if it is sought and granted, the project proposed will have a far greater likelihood of success.
Given a single point of access to the board most professionals opt to present rather than to
inquire. However, it is the process of inquiry that opens up the possibility of discussing some
new strategies risks, especially if there is a difference in perception between the board and the project
management strategiesteam. Taking the courageous step of using scarce and valuable board time for a
process of inquiry is the only way to gain this insight. If there is only one chance to gain board
time then that chance should be spent on developing a shared understanding of the risks rather
than on presenting the project manager’s understanding of the risks.
Once the process has been started through an open inquiry the board can be kept informed by
means of written reports or graphic kpis. There is less need for a repeat meeting although,
having had a strategic conversation, most boards will find the time for follow on sessions with
the project proponent; this is the point at which successful proponents will make the leap from
banker to strategic adviser.
Many project risk management strategiessystems fail to identify the risks as perceived by the board,
particularly in the case of risks that arise from the board itself, from the senior management
team and from government or regulatory actions. These risks are often believed by the board
to be the risks most likely to underlie a strategic failure.
By relinquishing the position of an expert presenter and adopting, instead, the position of an
inquisitive researcher, the project proponent may gain insights into additional risks that the
board believe to be germane to the project given its current corporate strategy. Developing
management strategiesresponses to these risks is not difficult once they are in the system but is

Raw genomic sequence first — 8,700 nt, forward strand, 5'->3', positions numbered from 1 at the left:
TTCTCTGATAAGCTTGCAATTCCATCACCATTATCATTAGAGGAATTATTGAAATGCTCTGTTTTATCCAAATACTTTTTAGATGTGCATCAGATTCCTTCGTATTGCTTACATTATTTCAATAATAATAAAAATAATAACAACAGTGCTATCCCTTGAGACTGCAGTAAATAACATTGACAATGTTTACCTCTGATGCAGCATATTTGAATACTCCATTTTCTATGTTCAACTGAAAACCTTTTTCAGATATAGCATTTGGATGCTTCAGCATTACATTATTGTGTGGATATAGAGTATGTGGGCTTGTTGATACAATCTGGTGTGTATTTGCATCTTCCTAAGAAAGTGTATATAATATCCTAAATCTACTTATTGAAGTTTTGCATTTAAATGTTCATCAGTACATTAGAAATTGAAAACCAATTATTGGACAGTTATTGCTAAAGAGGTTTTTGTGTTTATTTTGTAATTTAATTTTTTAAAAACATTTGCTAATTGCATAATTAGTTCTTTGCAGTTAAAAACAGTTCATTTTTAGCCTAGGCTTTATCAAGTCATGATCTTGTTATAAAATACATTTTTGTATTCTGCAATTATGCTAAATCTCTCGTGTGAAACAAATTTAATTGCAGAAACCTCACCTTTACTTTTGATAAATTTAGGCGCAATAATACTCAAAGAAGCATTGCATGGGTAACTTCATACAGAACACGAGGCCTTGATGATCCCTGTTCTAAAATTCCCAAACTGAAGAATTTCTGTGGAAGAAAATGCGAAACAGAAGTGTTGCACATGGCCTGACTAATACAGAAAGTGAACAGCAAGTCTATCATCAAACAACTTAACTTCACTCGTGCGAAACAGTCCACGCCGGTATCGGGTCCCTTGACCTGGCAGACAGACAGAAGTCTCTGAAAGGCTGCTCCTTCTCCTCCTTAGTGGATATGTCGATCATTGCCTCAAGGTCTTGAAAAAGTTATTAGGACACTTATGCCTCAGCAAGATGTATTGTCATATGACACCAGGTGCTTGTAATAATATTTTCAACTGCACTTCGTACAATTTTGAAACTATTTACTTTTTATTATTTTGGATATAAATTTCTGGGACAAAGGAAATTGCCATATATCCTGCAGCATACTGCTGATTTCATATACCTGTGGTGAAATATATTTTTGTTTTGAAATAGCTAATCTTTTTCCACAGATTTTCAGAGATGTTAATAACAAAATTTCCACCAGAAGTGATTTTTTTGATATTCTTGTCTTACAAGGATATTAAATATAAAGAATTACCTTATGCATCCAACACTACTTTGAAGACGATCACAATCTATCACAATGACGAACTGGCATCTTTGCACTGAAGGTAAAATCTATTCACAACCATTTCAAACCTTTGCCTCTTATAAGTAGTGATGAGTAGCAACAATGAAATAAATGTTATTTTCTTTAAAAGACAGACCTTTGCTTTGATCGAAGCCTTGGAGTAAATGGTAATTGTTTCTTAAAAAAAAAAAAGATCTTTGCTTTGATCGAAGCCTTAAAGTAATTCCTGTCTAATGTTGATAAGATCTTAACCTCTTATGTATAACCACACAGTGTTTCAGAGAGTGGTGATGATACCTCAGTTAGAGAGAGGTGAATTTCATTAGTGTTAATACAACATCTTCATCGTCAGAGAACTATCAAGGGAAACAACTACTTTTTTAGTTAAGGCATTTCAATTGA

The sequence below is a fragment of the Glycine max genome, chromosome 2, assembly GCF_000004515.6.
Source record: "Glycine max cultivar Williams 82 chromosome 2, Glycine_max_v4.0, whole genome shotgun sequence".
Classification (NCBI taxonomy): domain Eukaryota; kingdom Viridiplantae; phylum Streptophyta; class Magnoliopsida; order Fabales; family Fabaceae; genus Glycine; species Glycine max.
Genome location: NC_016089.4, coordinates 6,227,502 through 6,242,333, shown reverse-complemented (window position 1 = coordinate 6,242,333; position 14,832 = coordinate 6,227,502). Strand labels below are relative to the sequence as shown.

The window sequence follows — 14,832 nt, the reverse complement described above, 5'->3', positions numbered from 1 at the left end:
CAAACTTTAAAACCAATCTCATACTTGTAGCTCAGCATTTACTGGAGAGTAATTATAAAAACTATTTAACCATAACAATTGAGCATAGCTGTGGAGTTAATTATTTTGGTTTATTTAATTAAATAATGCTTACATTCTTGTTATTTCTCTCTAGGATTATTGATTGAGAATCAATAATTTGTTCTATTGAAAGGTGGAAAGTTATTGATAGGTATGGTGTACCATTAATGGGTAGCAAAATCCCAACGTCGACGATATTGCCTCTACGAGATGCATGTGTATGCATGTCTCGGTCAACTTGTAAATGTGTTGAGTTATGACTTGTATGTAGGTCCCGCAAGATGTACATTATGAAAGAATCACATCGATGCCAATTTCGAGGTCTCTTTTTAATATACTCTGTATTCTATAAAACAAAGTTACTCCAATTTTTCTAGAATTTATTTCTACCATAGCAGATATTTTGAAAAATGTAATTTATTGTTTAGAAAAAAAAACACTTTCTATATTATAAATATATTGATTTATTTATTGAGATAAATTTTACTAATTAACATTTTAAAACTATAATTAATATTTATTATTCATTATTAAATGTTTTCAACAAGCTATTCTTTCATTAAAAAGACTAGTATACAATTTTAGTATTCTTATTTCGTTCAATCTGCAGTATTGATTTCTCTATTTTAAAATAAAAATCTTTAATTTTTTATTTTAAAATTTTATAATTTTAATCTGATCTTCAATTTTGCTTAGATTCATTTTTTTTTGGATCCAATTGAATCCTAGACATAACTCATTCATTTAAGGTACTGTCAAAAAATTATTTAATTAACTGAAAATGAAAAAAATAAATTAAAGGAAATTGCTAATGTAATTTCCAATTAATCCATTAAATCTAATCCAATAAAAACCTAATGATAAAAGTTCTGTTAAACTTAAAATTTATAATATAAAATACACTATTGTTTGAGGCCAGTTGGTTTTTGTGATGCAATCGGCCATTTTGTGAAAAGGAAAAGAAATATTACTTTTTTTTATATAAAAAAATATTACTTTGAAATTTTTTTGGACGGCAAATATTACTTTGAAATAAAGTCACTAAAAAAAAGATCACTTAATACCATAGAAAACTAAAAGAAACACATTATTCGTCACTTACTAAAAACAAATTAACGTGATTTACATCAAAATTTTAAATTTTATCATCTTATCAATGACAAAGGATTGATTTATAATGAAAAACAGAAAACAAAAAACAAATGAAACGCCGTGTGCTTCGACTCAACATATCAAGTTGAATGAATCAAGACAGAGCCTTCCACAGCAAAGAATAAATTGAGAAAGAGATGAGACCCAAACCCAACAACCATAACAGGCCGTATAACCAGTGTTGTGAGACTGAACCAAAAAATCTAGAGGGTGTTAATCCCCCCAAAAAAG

impossible when the risks are not openly acknowledged and remain tacit. Being seen by the
board as a person who understands the overall corporate context and who can add strategic
value is an enhancement to the reputation of even the most technically skilled professional
project proponent.

Ready to excel in your Boardroom?

Julie Garland McLellan is one of Australia’s leading experts on
boards and governance.
Since obtaining her diploma of company directorship in 1996 Julie has
served on the boards of listed and unlisted companies in the
government, commercial and not-for-profit sectors including MUEF,
VENCorp, and Bounty Industries amongst others.
Julie’s broad international working experience and her detailed
understanding of how vital effective governance is to the success
of a company or organisation, provides Board members with a
tremendous advantage in making their experience and impact a
successful one.
A published author and frequent presenter on governance topics, Julie addresses single
boards, company conferences, and training seminars. She also works with project teams to
assist in preparing and rehearsing presentations for boards, a confidential service aimed at
understanding and managing likely objections on a project-by-project basis.
She also assists aspiring directors and company boards to understand the nuances of the
company director role through facilitated governance workshops and her Board Readiness
TM and Board Excellence

Presenting to Risk Averse Boards
Presenting to Risk Averse Boards